By Blake Carter
Motorists may have noticed the ground vibrating when stopped at the traffic light at the intersection of Crenshaw Blvd. and Rodeo Ave. There is a simple answer to why the street seems to have a bounce. There is a six-story hole underneath, and cars are driving over one-and-a-half-foot thick concrete deck panels that are held up by steel girders.
That sounds a little scary, but Anthony Crump, Metro’s Construction Relations Manager of the Crenshaw/LAX Transit Project, understands the engineering and has two reassuring words.
“It’s fine,” he chuckled.
While there has been a lot of visible construction along Crenshaw Blvd. over the first two years of the project, and motorists have dealt with the hassles of street closures, the bulk of this massive project has been unseen. The closures were due to workers installing the concrete decks over the three underground stations at Exposition Blvd., King Blvd. and 43rd Pl. The decks allow the work crews to continue to excavate the tunnel underground, while traffic continues to flow on the street.
“That entire segment, when you’re driving over those concrete panels, where it kind of rumbles a little bit, and you kind of feel it shake a little bit, that area is where in essence you have a six-story hole underneath the ground, and underneath the traffic that’s flowing over there,” Crump said. “Since we did those decking operations at those three stations, we’ve hit bottom at all of the sites, which the public doesn’t see. And in those holes we’re building what we call station blocks, which is the actual subway stations.”
Along Crenshaw Blvd., just under the surface there are two parallel tunnels that are being bored out by a 400-foot long machine named “Harriet,” which is named after abolitionist Harriet Tubman, who freed hundreds of enslaved people through the Underground Railroad. At this point the tunnel-boring machine has traveled south from Crenshaw and Exposition, down to around Coliseum. When it reaches the Leimert Park area, the boring machine will be sent back to Exposition to dig out the second tunnel. Each tunnel takes about six to seven months to dig out.
At the Expo/Crenshaw station, the floor has been laid down, and the plumbing and electrical work are being installed. That station will be about two city blocks long, stretching south to around where Pep Boys is on Rodeo Place. This station is longer than usual because it will feature crossover tracks. Because it is at the end of the line, the crossover tracks allow the train to change tracks so that the train can travel in both directions on one single track.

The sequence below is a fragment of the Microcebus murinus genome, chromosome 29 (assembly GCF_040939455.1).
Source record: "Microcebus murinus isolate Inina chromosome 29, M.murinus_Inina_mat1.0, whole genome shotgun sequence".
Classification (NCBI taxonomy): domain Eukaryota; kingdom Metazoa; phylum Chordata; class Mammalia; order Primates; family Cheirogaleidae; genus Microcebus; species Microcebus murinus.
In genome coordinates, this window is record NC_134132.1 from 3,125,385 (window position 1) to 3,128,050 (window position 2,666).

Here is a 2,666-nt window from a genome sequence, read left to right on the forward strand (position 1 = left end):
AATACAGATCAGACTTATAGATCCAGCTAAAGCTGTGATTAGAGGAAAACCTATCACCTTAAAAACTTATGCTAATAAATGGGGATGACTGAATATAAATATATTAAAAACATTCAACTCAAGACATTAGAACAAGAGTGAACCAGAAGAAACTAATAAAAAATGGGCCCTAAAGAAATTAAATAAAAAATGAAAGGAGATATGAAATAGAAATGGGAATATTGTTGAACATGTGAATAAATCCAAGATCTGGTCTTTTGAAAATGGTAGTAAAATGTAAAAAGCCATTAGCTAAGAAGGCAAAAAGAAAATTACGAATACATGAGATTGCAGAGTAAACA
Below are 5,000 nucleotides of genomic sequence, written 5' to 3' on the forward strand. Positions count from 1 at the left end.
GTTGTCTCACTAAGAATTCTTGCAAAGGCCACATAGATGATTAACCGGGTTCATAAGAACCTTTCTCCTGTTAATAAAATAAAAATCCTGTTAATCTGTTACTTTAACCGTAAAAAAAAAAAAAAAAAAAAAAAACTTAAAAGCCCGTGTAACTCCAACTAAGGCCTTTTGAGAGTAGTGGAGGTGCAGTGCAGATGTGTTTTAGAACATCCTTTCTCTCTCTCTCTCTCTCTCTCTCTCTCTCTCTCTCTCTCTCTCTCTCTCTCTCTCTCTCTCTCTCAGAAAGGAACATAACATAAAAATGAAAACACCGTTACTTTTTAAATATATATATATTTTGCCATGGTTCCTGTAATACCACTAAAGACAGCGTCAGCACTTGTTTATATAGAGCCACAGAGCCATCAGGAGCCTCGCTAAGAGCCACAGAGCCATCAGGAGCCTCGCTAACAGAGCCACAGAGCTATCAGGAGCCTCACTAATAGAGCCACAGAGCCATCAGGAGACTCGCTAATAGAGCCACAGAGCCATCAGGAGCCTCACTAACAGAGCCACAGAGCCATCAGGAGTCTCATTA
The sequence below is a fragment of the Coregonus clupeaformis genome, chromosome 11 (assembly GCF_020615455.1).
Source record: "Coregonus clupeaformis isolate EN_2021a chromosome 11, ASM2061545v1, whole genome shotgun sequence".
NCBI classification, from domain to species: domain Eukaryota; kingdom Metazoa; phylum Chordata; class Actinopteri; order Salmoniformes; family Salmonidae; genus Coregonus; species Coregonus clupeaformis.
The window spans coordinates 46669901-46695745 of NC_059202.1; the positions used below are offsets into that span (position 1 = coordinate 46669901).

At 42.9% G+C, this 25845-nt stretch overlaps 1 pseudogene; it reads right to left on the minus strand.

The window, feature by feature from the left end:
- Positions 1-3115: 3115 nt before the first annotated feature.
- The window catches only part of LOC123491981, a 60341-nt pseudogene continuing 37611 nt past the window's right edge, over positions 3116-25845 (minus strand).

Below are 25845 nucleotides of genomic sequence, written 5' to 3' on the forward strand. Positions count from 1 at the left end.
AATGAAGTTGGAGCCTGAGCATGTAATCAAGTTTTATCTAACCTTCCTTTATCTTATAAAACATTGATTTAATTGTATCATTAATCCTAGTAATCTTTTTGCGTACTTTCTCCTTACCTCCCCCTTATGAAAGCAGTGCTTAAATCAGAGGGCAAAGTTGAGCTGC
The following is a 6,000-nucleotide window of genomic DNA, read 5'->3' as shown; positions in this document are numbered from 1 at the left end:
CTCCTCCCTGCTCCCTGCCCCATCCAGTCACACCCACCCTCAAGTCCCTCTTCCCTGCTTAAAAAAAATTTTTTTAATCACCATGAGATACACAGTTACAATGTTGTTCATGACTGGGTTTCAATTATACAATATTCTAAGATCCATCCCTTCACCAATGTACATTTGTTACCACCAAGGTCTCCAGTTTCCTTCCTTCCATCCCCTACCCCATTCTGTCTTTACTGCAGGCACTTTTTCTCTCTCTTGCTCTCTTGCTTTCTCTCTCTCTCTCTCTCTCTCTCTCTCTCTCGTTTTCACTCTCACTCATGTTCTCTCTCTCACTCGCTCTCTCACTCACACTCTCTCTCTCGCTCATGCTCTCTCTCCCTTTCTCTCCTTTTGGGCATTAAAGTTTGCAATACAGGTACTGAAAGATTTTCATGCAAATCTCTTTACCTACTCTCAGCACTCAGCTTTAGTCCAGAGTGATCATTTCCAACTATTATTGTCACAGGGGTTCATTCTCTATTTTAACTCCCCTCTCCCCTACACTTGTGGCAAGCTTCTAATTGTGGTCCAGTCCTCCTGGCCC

When the 8.5 mile long project is complete, it will take passengers on a ride that is underground, at street level, and above street level.
“In many ways it’s kind of like a rollercoaster ride,” Crump said. “On the northern portion the rollercoaster consists of underground and at grade, and then as it goes into the City of Inglewood and the southern portion of the alignment, it’s a rollercoaster ride that is at grade and above ground.”
The first mile heading south, roughly through 48th Street, the train is underground. It comes up and travels at street level through roughly 59th Place. By the time it hits 60th Street it will be completely underground again. It will resurface on Florence Avenue in Inglewood, and from that point there will be portions that are at ground level and portions that are above ground. The train will continue along Florence until it reaches Aviation, where it will then head south toward the airport.
The construction of this light rail can be considered the most monumental project in Los Angeles at this moment. That includes the numerous skyscrapers that are being built in downtown.
“It’s actually more of an endeavor,” Crump said. “It takes more of a level of effort. The primary difference is that when you’re building a skyscraper, the skyscraper is being built entirely on privately held land. This (Metro project) is substantially different because it is a project that’s being built in the public right-of-way. We’re building and operating something in the public streets. That commuters have to use. That residents have to use. That businesses have to use. You have a lot of different users that need to have access to the very space that we’re working in.”
One difficult part of a project like this is that this metropolis that is Los Angeles has already been built, opposed to cities where the subway system was built as the city grew. New York, for example, opened their first elevated line in the late 1800s and their first subway line in the early 1900s.
“There’s no doubt that it’s much easier to build a rail system, or a subway system of any sort before the city gets built up around it,” Crump said. “Whether it be freight railroads, passenger rail, or commuter rail services, those cities grew up around it. Los Angeles is a completely different beast in that sense. Los Angeles grew up around freeways and boulevards.”
While Los Angeles has not been conducive to mass transit in the past, the city now has to adapt to it. Metro’s first rail line was the Blue Line, which recently celebrated 25 years. The line has more than 80,000 riders per day.
“Over the last 25 years, there is no doubt that Angelenos have embraced rail,” Crump said. “It doesn’t mean that it’s not without a cost, but it is something that is in our future, and it is something that voters have supported.”
This $2.058 billion project has anywhere from 300-500 people working on any given day to complete this light rail by 2019.